Well, the dance was well attended, with students from just about all the local Scottish Country Dance classes, and dancers from Vancouver, Kelso, Portland, and even Bend! It was fun to see again so many dancing friends from near and far, and gratifying to see quite a number of newer dancers present, too.

LindaMae and Maureen, with 2 of everything

There was certainly a wide variety of attire. Some dressed as, well, Scottish dancers -- something you don't usually do in class, to be sure. Others went with the more seasonal Halloween theme. Several, however, met the "2 2 2" challenge head on, from Van's relay team runner number 222, to couples who dressed as twins, to dancers who donned 2 of every garment. My, what that did for the conviviality of the occassion!

Moving us along

The musicians that evening were Cynthia Soohoo (piano), Nathaniel Soohoo-Hui (fiddle) and Alex Soohoo-Hui (fiddle and occarina!), and Martin MacKenzie (base guitar). The music they presented was bright, crisp, and moved us dancers along, oh so beautifully. And the inclusion of the occarina was a very delightful surprise!

And during the "tea" at the end of the dancing was another very pleasant surprise: Jennifer Pratt-Walter playing her Celtic harp. A wonderful way to end the evening, winding down to the ethereal sounds of the celtic harp, in the presence of friends, sharing the after-glow of dancing to beautiful music, while nibbling on little tea-snacks. No, it doesn't get much better.

From Cynthia Soohoo

As a musician for the dance party, mine was the pleasure of spending time immersed in so much captivating music. A unique facet of playing for dancing, however, is much more than personally enjoying the music or replacing a CD player: it is interacting with the dancers themselves in creating the dance, a fleeting artistic expression that exists only in a few moments of time. If the music gives rise to spontaneous collective verbal responses, if it moves the dancers to give in to the rhythm and clap, or if it inspires the strathspeying to become a little more elegant, we musicians feel deeply gratified artistically to have played a creative role in the art of the dance. That's something that doesn't happen in a rehearsal room, no matter how beautiful the music!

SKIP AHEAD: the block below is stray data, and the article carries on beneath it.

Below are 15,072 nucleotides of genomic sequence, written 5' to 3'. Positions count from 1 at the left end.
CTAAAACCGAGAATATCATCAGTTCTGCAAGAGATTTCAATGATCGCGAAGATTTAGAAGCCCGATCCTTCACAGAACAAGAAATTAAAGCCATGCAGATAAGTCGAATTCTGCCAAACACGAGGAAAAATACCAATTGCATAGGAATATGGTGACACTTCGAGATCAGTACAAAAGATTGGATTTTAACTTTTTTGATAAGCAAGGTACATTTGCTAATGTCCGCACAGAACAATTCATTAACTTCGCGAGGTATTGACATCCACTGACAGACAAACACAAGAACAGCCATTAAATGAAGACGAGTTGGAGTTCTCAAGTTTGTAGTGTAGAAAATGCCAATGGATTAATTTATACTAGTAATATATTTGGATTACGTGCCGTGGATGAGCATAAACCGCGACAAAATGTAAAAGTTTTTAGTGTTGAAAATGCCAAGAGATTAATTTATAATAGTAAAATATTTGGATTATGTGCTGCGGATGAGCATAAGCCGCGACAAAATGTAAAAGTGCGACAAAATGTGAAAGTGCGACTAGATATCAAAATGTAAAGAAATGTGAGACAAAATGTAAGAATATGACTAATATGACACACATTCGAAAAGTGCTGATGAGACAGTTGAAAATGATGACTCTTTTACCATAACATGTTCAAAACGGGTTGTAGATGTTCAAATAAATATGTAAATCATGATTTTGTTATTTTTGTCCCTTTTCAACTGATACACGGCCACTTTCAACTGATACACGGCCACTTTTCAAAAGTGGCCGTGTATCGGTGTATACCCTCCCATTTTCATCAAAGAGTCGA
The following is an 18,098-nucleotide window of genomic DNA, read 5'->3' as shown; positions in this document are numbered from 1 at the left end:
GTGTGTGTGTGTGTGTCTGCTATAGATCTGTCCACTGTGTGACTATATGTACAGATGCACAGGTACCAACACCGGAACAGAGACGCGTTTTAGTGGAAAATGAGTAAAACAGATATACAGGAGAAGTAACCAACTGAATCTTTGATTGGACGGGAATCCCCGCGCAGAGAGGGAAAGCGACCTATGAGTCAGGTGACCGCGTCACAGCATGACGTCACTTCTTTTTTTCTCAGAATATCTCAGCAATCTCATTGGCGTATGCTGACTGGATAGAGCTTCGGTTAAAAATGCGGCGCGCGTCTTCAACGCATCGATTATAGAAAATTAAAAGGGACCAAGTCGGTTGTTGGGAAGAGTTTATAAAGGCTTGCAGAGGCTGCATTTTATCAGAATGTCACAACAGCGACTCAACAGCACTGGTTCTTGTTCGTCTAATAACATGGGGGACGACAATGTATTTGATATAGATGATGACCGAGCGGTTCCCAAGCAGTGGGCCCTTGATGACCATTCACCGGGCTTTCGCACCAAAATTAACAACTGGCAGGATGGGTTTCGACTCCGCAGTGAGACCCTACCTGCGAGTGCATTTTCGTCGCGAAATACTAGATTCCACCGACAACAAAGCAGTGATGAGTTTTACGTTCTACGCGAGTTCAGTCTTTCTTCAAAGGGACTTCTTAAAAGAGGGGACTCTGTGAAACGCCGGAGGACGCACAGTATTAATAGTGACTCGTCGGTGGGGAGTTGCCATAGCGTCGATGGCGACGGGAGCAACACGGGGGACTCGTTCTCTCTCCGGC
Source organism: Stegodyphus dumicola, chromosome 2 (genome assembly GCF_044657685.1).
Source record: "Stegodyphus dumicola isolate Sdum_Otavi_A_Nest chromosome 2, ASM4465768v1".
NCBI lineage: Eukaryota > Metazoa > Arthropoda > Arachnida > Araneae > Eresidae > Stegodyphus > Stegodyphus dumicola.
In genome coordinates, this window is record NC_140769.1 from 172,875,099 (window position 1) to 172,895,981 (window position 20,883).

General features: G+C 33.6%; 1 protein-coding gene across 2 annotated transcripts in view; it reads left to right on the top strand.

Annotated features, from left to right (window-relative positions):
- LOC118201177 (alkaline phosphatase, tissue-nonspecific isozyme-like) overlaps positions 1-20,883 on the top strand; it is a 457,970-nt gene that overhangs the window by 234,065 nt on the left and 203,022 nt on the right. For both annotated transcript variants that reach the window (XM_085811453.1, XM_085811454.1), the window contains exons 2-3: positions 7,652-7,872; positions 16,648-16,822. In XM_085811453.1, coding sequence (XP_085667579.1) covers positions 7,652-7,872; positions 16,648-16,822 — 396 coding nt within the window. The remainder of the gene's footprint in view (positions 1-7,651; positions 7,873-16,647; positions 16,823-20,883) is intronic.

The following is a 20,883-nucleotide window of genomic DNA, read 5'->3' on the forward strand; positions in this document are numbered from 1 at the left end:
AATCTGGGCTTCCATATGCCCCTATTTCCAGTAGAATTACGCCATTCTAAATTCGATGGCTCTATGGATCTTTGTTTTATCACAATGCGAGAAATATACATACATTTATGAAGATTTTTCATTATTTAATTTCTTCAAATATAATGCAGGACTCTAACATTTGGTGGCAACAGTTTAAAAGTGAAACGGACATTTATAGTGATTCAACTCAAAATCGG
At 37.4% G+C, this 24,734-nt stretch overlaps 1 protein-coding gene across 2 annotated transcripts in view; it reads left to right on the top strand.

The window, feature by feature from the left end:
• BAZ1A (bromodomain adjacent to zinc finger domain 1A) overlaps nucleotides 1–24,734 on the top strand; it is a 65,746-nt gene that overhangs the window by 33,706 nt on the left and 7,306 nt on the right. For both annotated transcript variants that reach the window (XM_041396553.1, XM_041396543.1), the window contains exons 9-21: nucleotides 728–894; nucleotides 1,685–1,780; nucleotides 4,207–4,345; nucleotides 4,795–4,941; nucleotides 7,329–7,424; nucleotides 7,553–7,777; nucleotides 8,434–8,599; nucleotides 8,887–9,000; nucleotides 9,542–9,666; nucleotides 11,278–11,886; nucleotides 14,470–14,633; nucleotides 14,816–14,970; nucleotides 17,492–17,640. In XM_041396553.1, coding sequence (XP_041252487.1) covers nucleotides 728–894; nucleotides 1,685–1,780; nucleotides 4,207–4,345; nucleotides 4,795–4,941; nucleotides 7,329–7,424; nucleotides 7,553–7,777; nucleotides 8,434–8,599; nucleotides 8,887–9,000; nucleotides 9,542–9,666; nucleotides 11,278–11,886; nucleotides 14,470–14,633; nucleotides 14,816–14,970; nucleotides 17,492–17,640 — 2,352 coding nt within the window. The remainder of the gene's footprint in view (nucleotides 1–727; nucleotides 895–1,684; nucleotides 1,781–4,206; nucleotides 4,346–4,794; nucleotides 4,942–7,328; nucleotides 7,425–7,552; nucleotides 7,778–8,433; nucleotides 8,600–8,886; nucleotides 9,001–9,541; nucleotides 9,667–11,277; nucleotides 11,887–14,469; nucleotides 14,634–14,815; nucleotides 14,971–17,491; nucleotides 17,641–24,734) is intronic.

Workshop and Ball, Redmond, Oregon
by John Shaw
Liza demoing
Celtic on-tap

This past month, two of our Vancouver USA teachers participated in (that is, taught at!) the weekend workshop at the annual Workshop and Ball of the High Desert Celtic Country Dancers, in Redmond, Oregon. On Saturday October 11th, Liza Halpenny taught beginner, intermediate, and mixed sessions of her first all-day SCD workshop. And the next day, following the Sunday Brunch, LindaMae Dennis led a class of adventurers on a whirlwind tour of Celtic tap dancing. Both teachers were very well received by the attendees!

Several dancers from the Vancouver/Portland area made the trek over the Pass and round to Redmond that weekend to attend the workshop. It was a very pleasant trip, with beautiful and striking scenery the whole way: the vine maples were at various stages of their fall color, depending upon the altitude; there had been a light dusting of snow a day or so before, so the firs were outfitted in white and light green sweaters, appropriate for the cool weather; and a stop at the Crooked River (High) Bridge, over the Crooked River Gorge, produced a fair number of gasps as folks stretched their legs and gingerly observed the sheer rock walls of the gorge, all the way down to the river, 300 (yes, three hundred) feet below.